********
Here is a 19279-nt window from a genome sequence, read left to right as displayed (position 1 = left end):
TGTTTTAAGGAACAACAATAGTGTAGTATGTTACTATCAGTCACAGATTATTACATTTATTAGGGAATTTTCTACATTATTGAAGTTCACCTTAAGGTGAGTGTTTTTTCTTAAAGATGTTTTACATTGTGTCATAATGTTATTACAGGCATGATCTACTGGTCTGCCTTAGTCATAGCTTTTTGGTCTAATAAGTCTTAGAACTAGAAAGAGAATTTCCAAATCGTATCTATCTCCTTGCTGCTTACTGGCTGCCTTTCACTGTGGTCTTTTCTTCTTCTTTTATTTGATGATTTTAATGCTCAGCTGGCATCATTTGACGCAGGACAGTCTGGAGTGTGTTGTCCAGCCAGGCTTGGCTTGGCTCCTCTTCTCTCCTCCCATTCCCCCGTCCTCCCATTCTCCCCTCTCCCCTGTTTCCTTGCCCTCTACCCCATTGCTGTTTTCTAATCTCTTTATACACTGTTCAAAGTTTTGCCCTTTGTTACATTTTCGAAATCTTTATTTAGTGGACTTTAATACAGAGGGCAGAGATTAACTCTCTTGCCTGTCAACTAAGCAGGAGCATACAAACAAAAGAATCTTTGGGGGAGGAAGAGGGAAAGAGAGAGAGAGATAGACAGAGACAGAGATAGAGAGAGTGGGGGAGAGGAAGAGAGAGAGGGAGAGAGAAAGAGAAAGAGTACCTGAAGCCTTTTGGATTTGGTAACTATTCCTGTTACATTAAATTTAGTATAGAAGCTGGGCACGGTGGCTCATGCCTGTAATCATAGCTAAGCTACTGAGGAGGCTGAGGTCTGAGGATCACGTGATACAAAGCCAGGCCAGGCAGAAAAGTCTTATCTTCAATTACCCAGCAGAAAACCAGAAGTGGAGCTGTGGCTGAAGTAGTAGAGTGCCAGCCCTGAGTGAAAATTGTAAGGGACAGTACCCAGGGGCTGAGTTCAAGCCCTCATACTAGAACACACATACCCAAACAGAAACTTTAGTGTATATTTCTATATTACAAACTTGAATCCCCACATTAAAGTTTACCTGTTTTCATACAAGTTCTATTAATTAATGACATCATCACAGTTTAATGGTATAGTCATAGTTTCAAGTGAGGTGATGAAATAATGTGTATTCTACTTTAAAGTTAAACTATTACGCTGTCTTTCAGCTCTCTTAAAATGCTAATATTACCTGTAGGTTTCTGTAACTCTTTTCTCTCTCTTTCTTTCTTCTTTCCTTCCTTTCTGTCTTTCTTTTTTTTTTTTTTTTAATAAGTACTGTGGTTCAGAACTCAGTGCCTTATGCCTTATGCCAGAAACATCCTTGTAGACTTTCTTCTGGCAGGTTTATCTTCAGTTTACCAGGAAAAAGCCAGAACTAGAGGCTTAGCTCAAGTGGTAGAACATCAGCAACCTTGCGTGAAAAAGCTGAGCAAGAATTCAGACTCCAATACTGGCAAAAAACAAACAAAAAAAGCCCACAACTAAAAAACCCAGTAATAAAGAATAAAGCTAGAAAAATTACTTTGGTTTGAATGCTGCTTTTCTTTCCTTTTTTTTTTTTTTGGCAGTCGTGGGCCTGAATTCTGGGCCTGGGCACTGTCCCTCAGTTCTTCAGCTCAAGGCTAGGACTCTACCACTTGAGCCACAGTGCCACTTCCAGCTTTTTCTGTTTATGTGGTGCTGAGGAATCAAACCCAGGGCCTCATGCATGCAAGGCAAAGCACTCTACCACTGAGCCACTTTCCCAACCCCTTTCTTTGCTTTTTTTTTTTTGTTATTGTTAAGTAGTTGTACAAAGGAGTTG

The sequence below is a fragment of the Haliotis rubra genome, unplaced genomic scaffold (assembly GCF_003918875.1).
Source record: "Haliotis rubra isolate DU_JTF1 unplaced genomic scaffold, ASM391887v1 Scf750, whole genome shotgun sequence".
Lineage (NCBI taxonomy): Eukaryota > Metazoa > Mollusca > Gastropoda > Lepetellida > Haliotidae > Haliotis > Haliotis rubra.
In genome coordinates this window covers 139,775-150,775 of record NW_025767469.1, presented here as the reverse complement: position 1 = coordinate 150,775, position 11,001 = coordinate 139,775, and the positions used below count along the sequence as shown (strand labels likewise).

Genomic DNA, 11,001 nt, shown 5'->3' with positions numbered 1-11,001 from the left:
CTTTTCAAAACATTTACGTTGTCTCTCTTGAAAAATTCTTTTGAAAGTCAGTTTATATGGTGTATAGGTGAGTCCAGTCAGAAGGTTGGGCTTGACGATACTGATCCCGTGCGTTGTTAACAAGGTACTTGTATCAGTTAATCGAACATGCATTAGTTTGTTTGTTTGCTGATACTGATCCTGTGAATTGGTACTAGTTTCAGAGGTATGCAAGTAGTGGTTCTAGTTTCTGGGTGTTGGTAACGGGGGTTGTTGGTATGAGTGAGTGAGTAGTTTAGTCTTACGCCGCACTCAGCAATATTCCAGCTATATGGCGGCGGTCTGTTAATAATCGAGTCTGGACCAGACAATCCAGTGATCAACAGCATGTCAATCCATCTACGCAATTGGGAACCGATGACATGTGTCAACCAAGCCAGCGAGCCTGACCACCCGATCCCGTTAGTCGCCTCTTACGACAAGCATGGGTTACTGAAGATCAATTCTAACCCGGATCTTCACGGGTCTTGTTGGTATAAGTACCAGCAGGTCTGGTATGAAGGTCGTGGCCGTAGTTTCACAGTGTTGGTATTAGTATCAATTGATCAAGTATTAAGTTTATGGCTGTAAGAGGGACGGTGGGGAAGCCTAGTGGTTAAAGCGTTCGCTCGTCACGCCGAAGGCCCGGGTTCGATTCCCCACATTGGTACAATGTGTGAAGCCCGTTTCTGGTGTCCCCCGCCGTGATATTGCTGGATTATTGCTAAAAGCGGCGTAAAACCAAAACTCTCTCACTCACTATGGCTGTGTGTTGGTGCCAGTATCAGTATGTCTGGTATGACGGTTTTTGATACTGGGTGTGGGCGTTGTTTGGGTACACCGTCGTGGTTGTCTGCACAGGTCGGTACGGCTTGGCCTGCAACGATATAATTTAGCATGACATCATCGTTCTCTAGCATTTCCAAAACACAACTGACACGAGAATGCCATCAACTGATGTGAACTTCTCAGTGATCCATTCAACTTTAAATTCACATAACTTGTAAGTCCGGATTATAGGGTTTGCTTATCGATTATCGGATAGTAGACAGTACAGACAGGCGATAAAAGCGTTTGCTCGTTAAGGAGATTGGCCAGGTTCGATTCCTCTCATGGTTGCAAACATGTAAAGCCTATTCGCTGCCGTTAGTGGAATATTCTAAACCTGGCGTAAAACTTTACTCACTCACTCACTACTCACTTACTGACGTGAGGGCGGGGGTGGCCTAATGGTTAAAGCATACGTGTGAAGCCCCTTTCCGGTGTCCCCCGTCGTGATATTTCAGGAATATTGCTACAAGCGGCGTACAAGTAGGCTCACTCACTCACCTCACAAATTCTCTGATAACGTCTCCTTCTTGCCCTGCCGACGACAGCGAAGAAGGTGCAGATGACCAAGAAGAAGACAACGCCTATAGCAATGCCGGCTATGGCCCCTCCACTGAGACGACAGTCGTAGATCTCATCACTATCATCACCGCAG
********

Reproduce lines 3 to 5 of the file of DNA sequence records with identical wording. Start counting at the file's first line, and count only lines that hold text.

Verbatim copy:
The sequence below is a fragment of the Haliotis rubra genome, unplaced genomic scaffold (assembly GCF_003918875.1).
Source record: "Haliotis rubra isolate DU_JTF1 unplaced genomic scaffold, ASM391887v1 Scf750, whole genome shotgun sequence".
Lineage (NCBI taxonomy): Eukaryota > Metazoa > Mollusca > Gastropoda > Lepetellida > Haliotidae > Haliotis > Haliotis rubra.